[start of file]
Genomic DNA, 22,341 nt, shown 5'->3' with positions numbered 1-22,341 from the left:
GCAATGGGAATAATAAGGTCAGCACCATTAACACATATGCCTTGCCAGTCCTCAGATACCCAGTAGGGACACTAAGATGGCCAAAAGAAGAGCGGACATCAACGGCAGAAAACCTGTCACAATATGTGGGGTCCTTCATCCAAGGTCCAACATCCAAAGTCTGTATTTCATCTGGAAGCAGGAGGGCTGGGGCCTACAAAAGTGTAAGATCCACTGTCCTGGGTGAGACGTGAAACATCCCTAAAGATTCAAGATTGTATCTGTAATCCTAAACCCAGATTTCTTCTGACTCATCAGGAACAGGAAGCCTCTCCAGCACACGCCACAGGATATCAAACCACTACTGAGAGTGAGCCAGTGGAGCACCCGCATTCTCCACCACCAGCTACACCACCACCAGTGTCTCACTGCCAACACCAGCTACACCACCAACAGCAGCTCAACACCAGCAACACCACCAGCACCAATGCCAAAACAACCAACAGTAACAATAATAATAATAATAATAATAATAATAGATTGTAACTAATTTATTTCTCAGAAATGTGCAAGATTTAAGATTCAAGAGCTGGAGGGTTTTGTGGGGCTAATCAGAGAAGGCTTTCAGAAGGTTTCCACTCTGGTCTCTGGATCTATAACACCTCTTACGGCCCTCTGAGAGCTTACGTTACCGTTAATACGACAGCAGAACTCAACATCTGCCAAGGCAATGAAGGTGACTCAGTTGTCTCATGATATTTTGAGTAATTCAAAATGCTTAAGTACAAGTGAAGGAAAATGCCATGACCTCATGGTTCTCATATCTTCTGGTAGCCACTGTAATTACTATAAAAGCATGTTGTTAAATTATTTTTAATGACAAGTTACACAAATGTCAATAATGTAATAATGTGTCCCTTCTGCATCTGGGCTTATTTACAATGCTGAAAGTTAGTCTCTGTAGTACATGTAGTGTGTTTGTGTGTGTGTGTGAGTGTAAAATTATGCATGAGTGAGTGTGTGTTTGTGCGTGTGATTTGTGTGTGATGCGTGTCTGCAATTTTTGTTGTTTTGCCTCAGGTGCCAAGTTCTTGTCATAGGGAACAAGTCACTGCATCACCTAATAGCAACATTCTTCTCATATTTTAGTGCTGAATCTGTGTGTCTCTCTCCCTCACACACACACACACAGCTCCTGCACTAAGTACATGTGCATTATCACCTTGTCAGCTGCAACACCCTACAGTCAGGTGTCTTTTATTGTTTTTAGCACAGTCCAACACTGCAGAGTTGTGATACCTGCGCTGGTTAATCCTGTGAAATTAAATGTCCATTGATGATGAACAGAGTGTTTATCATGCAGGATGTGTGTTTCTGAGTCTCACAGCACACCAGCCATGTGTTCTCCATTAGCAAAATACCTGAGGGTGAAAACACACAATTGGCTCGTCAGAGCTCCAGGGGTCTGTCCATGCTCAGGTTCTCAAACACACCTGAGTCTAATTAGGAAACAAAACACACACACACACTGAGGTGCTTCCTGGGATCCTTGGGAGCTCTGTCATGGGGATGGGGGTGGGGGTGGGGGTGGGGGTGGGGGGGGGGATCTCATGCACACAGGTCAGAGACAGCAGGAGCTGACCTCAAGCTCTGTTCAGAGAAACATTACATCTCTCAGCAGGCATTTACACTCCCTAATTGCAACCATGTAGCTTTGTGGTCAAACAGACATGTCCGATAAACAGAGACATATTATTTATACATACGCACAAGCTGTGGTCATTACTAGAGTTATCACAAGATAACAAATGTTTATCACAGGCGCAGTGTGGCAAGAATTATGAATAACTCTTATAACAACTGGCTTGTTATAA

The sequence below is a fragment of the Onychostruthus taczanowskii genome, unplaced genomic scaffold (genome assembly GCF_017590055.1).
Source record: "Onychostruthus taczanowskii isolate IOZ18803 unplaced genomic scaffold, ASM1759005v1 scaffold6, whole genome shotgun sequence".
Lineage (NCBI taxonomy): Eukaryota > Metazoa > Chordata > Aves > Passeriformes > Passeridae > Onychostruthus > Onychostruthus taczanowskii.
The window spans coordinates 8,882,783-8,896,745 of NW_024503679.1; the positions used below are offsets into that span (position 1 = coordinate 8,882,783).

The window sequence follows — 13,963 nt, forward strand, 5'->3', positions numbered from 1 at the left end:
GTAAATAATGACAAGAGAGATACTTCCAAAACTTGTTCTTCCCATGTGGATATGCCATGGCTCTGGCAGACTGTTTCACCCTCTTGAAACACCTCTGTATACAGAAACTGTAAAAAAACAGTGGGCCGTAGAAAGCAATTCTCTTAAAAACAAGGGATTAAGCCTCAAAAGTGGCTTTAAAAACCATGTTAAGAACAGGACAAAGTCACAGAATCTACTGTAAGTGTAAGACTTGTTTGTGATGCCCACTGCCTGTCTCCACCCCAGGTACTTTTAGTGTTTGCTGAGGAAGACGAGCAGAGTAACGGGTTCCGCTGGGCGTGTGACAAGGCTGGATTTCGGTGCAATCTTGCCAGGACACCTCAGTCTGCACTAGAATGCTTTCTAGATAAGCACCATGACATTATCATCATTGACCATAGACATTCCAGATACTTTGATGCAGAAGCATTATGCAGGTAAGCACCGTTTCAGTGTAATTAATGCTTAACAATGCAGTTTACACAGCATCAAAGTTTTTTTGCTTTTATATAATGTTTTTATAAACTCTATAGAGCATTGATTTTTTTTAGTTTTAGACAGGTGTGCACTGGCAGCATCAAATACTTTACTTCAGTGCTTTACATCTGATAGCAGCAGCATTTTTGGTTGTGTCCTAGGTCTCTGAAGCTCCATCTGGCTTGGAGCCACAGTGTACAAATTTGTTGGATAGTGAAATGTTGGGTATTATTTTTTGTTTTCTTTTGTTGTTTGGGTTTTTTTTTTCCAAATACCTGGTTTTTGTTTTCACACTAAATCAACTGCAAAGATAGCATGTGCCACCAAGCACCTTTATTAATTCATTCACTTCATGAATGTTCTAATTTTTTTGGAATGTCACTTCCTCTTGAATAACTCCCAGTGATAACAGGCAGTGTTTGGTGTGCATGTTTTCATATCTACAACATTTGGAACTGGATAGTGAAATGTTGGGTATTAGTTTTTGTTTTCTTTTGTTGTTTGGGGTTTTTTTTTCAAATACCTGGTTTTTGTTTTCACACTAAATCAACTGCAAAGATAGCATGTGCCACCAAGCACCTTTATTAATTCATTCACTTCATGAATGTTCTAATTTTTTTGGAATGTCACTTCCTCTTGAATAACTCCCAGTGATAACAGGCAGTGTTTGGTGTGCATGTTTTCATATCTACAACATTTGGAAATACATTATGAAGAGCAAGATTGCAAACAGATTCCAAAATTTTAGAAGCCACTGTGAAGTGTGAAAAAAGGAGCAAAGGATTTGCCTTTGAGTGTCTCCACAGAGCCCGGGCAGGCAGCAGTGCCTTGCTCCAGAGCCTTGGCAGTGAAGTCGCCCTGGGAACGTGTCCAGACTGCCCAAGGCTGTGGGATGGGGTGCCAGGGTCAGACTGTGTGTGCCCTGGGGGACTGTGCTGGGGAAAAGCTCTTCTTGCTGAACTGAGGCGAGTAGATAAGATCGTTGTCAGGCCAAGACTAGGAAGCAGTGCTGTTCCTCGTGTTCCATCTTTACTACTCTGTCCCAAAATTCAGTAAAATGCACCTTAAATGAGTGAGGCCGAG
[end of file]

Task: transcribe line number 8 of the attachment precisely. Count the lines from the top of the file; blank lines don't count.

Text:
GTAAATAATGACAAGAGAGATACTTCCAAAACTTGTTCTTCCCATGTGGATATGCCATGGCTCTGGCAGACTGTTTCACCCTCTTGAAACACCTCTGTATACAGAAACTGTAAAAAAACAGTGGGCCGTAGAAAGCAATTCTCTTAAAAACAAGGGATTAAGCCTCAAAAGTGGCTTTAAAAACCATGTTAAGAACAGGACAAAGTCACAGAATCTACTGTAAGTGTAAGACTTGTTTGTGATGCCCACTGCCTGTCTCCACCCCAGGTACTTTTAGTGTTTGCTGAGGAAGACGAGCAGAGTAACGGGTTCCGCTGGGCGTGTGACAAGGCTGGATTTCGGTGCAATCTTGCCAGGACACCTCAGTCTGCACTAGAATGCTTTCTAGATAAGCACCATGACATTATCATCATTGACCATAGACATTCCAGATACTTTGATGCAGAAGCATTATGCAGGTAAGCACCGTTTCAGTGTAATTAATGCTTAACAATGCAGTTTACACAGCATCAAAGTTTTTTTGCTTTTATATAATGTTTTTATAAACTCTATAGAGCATTGATTTTTTTTAGTTTTAGACAGGTGTGCACTGGCAGCATCAAATACTTTACTTCAGTGCTTTACATCTGATAGCAGCAGCATTTTTGGTTGTGTCCTAGGTCTCTGAAGCTCCATCTGGCTTGGAGCCACAGTGTACAAATTTGTTGGATAGTGAAATGTTGGGTATTATTTTTTGTTTTCTTTTGTTGTTTGGGTTTTTTTTTTCCAAATACCTGGTTTTTGTTTTCACACTAAATCAACTGCAAAGATAGCATGTGCCACCAAGCACCTTTATTAATTCATTCACTTCATGAATGTTCTAATTTTTTTGGAATGTCACTTCCTCTTGAATAACTCCCAGTGATAACAGGCAGTGTTTGGTGTGCATGTTTTCATATCTACAACATTTGGAACTGGATAGTGAAATGTTGGGTATTAGTTTTTGTTTTCTTTTGTTGTTTGGGGTTTTTTTTTCAAATACCTGGTTTTTGTTTTCACACTAAATCAACTGCAAAGATAGCATGTGCCACCAAGCACCTTTATTAATTCATTCACTTCATGAATGTTCTAATTTTTTTGGAATGTCACTTCCTCTTGAATAACTCCCAGTGATAACAGGCAGTGTTTGGTGTGCATGTTTTCATATCTACAACATTTGGAAATACATTATGAAGAGCAAGATTGCAAACAGATTCCAAAATTTTAGAAGCCACTGTGAAGTGTGAAAAAAGGAGCAAAGGATTTGCCTTTGAGTGTCTCCACAGAGCCCGGGCAGGCAGCAGTGCCTTGCTCCAGAGCCTTGGCAGTGAAGTCGCCCTGGGAACGTGTCCAGACTGCCCAAGGCTGTGGGATGGGGTGCCAGGGTCAGACTGTGTGTGCCCTGGGGGACTGTGCTGGGGAAAAGCTCTTCTTGCTGAACTGAGGCGAGTAGATAAGATCGTTGTCAGGCCAAGACTAGGAAGCAGTGCTGTTCCTCGTGTTCCATCTTTACTACTCTGTCCCAAAATTCAGTAAAATGCACCTTAAATGAGTGAGGCCGAG